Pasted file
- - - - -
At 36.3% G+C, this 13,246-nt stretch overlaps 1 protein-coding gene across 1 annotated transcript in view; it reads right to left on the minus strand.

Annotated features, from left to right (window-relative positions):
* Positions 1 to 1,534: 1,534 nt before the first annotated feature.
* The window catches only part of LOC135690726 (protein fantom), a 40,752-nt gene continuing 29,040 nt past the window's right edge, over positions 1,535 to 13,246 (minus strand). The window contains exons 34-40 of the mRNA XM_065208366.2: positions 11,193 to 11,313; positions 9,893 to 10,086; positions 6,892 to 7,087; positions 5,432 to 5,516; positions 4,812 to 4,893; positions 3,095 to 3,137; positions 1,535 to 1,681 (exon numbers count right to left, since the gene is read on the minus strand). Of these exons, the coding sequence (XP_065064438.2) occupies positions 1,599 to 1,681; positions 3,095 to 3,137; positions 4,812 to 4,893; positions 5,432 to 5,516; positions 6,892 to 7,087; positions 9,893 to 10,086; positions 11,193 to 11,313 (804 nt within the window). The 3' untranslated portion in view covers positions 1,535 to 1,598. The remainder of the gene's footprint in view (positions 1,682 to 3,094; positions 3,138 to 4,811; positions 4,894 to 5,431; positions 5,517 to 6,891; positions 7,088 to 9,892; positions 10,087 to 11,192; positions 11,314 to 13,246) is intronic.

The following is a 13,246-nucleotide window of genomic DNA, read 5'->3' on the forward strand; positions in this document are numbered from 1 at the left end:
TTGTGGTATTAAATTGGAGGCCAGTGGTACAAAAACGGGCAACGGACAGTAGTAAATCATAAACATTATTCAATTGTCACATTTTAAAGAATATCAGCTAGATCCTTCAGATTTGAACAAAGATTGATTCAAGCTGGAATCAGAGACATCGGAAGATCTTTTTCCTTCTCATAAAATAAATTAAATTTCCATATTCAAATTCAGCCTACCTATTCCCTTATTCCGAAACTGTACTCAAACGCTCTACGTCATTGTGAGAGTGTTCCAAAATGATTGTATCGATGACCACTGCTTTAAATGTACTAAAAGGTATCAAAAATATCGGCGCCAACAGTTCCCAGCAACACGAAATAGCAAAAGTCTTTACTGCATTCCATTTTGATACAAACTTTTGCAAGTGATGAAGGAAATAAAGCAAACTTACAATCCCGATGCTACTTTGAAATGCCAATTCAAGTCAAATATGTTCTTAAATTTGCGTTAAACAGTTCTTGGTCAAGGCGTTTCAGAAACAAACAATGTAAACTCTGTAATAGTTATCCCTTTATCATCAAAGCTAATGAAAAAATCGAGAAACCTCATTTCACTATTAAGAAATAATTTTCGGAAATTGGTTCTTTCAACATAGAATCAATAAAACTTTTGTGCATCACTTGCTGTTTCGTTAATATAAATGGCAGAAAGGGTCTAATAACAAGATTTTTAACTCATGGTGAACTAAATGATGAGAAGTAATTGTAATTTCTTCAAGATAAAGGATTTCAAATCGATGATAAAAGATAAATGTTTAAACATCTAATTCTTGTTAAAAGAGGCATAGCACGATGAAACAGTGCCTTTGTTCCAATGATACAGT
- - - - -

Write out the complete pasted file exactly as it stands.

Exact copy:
At 36.3% G+C, this 13,246-nt stretch overlaps 1 protein-coding gene across 1 annotated transcript in view; it reads right to left on the minus strand.

Annotated features, from left to right (window-relative positions):
* Positions 1 to 1,534: 1,534 nt before the first annotated feature.
* The window catches only part of LOC135690726 (protein fantom), a 40,752-nt gene continuing 29,040 nt past the window's right edge, over positions 1,535 to 13,246 (minus strand). The window contains exons 34-40 of the mRNA XM_065208366.2: positions 11,193 to 11,313; positions 9,893 to 10,086; positions 6,892 to 7,087; positions 5,432 to 5,516; positions 4,812 to 4,893; positions 3,095 to 3,137; positions 1,535 to 1,681 (exon numbers count right to left, since the gene is read on the minus strand). Of these exons, the coding sequence (XP_065064438.2) occupies positions 1,599 to 1,681; positions 3,095 to 3,137; positions 4,812 to 4,893; positions 5,432 to 5,516; positions 6,892 to 7,087; positions 9,893 to 10,086; positions 11,193 to 11,313 (804 nt within the window). The 3' untranslated portion in view covers positions 1,535 to 1,598. The remainder of the gene's footprint in view (positions 1,682 to 3,094; positions 3,138 to 4,811; positions 4,894 to 5,431; positions 5,517 to 6,891; positions 7,088 to 9,892; positions 10,087 to 11,192; positions 11,314 to 13,246) is intronic.

The following is a 13,246-nucleotide window of genomic DNA, read 5'->3' on the forward strand; positions in this document are numbered from 1 at the left end:
TTGTGGTATTAAATTGGAGGCCAGTGGTACAAAAACGGGCAACGGACAGTAGTAAATCATAAACATTATTCAATTGTCACATTTTAAAGAATATCAGCTAGATCCTTCAGATTTGAACAAAGATTGATTCAAGCTGGAATCAGAGACATCGGAAGATCTTTTTCCTTCTCATAAAATAAATTAAATTTCCATATTCAAATTCAGCCTACCTATTCCCTTATTCCGAAACTGTACTCAAACGCTCTACGTCATTGTGAGAGTGTTCCAAAATGATTGTATCGATGACCACTGCTTTAAATGTACTAAAAGGTATCAAAAATATCGGCGCCAACAGTTCCCAGCAACACGAAATAGCAAAAGTCTTTACTGCATTCCATTTTGATACAAACTTTTGCAAGTGATGAAGGAAATAAAGCAAACTTACAATCCCGATGCTACTTTGAAATGCCAATTCAAGTCAAATATGTTCTTAAATTTGCGTTAAACAGTTCTTGGTCAAGGCGTTTCAGAAACAAACAATGTAAACTCTGTAATAGTTATCCCTTTATCATCAAAGCTAATGAAAAAATCGAGAAACCTCATTTCACTATTAAGAAATAATTTTCGGAAATTGGTTCTTTCAACATAGAATCAATAAAACTTTTGTGCATCACTTGCTGTTTCGTTAATATAAATGGCAGAAAGGGTCTAATAACAAGATTTTTAACTCATGGTGAACTAAATGATGAGAAGTAATTGTAATTTCTTCAAGATAAAGGATTTCAAATCGATGATAAAAGATAAATGTTTAAACATCTAATTCTTGTTAAAAGAGGCATAGCACGATGAAACAGTGCCTTTGTTCCAATGATACAGT